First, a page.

Tales of the Rampant Coyote

Adventures in Indie Gaming!

Indie Innovation Spotlight – Orbz

Posted by Rampant Coyote on June 22, 2012

This week’s spotlight is on another indie game that is a personal favorite of mine, an older title that I encountered early in my own discoveries of the whole “indie scene” (that term still cracks me up).

I discovered this game while knee-deep in the development of  Void War. I’d made the mistake of not taking a serious look at what the newly-dubbed “indie games” (the term “shareware” was still popular then) community had to offer.

My first forays into indie games didn’t impress me. I encountered a lot of amateurish, half-finished junk out there (still a problem with indie games). But then I found some truly excellent titles that made me excited about the indies. These games were professional, polished, and a lot of fun to play. Orbz was one of them, and quickly became a favorite. It also showed me that innovation doesn’t necessarily come from adding new ideas, but sometimes from stripping a well-known concept down into it’s most basic parts and going wild with unencumbered simplicity. I think it deserves a lot of the credit for turning me into an “indie evangelist.”

Orbz – by 21-6 productions

What Is It?
“Be the ball!” was the advertising slogan for Orbz when it was released circa 2002. It took the basic premise of most ball games – throwing or launching a ball and hitting a target – and made that the core of the game. Rather than playing  someone doing the hitting, throwing, or kicking a ball around, Orbz abstracts that aspect out to a simple 3D game where the ball itself is the player character.

You launch yourself into the air, hitting targets, ricocheting off of barriers and targets, and hitting power-ups to change your behavior. You can only control your ball only when it is at rest on the ground (or, sometimes, under water). Much like golf, you must play yourself “where you lay.” Good play requires not only accurate shots against high-value targets, but also making sure you that you bounce off and land in a reasonable spot to make another shot, so you can  maximize the bonus for consecutive hits and avoid wasting a shot (and time) to reposition yourself.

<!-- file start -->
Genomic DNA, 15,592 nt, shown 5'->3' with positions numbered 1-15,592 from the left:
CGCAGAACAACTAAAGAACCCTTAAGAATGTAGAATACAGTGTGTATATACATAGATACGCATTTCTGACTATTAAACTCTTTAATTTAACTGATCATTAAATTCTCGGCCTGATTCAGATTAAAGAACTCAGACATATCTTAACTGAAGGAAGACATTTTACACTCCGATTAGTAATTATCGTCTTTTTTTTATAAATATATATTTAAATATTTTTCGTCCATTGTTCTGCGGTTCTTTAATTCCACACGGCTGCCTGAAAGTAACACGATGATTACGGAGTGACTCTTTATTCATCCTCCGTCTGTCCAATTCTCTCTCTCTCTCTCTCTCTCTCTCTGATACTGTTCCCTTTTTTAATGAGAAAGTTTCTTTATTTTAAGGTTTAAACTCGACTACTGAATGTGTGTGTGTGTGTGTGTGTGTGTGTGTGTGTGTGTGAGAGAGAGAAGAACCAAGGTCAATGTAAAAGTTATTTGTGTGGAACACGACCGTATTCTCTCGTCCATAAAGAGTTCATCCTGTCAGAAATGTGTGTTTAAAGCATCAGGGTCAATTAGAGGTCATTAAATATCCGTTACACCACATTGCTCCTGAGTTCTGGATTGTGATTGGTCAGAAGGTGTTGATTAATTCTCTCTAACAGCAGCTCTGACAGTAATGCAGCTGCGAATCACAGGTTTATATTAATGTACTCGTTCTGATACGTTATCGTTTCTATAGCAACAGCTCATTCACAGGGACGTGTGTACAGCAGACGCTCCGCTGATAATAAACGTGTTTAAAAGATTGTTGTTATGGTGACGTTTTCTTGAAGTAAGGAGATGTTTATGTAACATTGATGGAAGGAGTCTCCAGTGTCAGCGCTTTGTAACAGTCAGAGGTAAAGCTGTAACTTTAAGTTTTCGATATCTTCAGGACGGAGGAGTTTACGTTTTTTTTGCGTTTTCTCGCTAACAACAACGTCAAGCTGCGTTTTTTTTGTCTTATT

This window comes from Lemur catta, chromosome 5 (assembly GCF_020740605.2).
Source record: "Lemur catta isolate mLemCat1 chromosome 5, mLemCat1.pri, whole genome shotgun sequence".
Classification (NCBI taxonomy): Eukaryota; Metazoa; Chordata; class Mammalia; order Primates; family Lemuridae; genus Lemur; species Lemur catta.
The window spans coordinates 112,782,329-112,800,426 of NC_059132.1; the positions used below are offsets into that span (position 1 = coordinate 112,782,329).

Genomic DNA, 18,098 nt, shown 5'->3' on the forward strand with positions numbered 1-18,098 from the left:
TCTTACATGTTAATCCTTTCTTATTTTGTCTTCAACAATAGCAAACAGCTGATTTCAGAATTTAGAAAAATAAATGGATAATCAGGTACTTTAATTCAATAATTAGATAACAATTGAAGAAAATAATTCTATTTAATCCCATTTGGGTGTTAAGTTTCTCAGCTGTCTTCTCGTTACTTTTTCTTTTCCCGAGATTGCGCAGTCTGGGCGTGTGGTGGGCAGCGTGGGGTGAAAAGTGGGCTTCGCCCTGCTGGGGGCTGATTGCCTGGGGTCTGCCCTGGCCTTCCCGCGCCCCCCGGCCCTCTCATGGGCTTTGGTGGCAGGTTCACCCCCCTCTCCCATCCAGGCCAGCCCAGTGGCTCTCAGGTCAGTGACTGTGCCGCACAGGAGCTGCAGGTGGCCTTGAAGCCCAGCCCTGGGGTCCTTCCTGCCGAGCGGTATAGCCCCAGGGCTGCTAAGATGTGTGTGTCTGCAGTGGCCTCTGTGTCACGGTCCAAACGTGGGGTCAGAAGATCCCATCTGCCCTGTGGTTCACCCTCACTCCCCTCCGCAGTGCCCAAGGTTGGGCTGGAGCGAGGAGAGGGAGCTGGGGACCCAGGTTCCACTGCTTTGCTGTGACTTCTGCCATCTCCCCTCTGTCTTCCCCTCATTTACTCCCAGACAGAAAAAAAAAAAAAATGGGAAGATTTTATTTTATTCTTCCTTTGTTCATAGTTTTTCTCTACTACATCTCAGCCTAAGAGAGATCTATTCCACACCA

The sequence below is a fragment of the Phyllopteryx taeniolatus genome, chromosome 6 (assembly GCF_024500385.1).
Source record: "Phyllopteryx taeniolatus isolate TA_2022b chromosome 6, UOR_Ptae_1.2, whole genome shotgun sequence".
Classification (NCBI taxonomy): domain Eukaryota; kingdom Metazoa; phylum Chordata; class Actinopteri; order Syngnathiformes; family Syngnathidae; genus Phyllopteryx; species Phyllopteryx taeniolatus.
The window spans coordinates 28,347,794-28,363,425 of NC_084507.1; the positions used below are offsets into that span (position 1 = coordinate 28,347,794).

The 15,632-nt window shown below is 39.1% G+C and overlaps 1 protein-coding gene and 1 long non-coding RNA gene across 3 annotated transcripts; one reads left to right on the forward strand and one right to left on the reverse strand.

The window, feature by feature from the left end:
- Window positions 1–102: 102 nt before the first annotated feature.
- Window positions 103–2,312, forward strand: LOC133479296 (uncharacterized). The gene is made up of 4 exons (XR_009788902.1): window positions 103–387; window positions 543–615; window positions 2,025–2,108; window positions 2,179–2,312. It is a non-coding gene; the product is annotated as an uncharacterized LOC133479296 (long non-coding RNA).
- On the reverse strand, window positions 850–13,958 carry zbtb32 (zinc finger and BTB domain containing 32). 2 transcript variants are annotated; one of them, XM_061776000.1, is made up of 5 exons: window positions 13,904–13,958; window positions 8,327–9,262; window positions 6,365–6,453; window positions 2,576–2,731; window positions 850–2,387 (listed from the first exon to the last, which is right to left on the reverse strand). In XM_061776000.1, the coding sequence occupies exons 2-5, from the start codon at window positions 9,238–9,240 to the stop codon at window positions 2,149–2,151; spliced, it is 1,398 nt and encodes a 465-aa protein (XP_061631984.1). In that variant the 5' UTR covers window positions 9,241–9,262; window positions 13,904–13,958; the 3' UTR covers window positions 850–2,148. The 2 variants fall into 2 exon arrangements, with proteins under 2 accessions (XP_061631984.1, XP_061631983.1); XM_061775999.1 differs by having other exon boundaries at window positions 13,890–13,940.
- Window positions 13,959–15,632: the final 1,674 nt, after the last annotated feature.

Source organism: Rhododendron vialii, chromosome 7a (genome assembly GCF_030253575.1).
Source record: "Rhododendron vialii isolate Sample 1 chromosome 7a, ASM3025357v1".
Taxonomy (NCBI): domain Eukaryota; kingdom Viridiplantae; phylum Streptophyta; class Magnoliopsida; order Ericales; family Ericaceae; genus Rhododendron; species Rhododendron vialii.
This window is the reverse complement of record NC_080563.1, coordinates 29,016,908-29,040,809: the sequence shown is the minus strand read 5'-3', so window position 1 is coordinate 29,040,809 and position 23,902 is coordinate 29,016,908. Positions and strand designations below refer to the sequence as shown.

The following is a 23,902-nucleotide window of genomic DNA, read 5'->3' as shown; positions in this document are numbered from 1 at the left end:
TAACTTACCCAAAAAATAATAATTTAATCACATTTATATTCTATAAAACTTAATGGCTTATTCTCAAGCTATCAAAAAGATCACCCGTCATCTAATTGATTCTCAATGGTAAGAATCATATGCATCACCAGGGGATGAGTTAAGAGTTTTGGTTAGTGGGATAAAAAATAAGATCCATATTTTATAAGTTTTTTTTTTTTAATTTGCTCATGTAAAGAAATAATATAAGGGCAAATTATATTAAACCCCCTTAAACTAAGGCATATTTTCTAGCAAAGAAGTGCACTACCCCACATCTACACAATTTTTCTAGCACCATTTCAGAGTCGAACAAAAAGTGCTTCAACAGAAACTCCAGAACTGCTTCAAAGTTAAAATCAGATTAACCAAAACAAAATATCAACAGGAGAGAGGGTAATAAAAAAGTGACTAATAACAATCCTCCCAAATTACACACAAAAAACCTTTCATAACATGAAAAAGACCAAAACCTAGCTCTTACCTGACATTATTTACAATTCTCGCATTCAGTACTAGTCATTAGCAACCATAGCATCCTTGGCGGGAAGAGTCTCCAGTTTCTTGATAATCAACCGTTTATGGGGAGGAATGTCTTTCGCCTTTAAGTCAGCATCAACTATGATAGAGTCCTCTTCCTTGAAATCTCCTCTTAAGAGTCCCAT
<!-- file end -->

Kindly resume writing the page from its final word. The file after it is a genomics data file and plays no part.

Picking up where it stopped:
You also compete against other balls. These may be AI-controlled, or can be against human players on a server. Your task is to score the most points possible within a given time, though other balls may be consuming targets and forcing changes in your plans and pattern. Each level is themed, providing some variety to the world. And there’s a nice array of canned taunts to send your human opponents.

This isn’t a game you’ll play in hours-long marathons, but it’s a great “casual” game for just playing a quick 5-minute level or three for a break in the day.

What Makes It Stand Out?
Orbz focuses on the purity of launching a projectile. And that is a lot of fun. Gravity and environmental conditions are a factor. It’s kinda like a game of miniature golf mixed with HORSE (a basketball practice game, for those who don’t know) with a time limit and power-ups. While at rest, you simply focus on aiming and the force of your shot. While it doesn’t sound like much, it’s actually a lot of fun.